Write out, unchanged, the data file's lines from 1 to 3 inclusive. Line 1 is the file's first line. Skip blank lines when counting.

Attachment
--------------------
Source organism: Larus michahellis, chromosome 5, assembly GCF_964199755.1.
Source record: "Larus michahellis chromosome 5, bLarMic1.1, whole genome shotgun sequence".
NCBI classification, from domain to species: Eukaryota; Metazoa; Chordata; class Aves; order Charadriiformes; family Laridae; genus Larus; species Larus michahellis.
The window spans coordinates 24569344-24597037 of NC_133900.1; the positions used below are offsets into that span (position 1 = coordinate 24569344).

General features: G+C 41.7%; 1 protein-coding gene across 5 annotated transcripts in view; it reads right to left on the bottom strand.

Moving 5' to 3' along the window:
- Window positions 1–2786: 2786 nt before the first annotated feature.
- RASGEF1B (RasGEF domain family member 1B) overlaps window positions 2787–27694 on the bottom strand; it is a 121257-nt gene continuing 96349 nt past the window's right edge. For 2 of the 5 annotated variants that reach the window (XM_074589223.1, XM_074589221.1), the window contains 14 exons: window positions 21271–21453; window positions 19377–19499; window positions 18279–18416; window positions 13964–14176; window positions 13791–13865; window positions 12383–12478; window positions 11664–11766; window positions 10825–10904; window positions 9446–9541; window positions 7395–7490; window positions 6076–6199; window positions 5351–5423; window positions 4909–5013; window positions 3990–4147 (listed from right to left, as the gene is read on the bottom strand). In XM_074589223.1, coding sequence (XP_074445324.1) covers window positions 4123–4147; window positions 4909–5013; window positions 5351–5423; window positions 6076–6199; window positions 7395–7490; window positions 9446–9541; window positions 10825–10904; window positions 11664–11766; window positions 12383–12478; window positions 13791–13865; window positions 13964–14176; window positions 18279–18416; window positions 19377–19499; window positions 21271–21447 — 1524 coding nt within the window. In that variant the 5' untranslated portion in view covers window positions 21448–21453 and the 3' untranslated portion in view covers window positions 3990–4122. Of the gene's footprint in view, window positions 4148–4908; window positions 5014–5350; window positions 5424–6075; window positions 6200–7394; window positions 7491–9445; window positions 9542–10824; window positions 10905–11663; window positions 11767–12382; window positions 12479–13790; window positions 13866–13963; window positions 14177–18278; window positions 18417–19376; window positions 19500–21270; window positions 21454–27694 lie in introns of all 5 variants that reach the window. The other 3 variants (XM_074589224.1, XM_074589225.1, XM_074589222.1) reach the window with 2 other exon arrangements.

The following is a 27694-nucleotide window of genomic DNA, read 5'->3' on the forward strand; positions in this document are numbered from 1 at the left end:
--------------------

Source organism: Larus michahellis, chromosome 5, assembly GCF_964199755.1.
Source record: "Larus michahellis chromosome 5, bLarMic1.1, whole genome shotgun sequence".
NCBI classification, from domain to species: Eukaryota; Metazoa; Chordata; class Aves; order Charadriiformes; family Laridae; genus Larus; species Larus michahellis.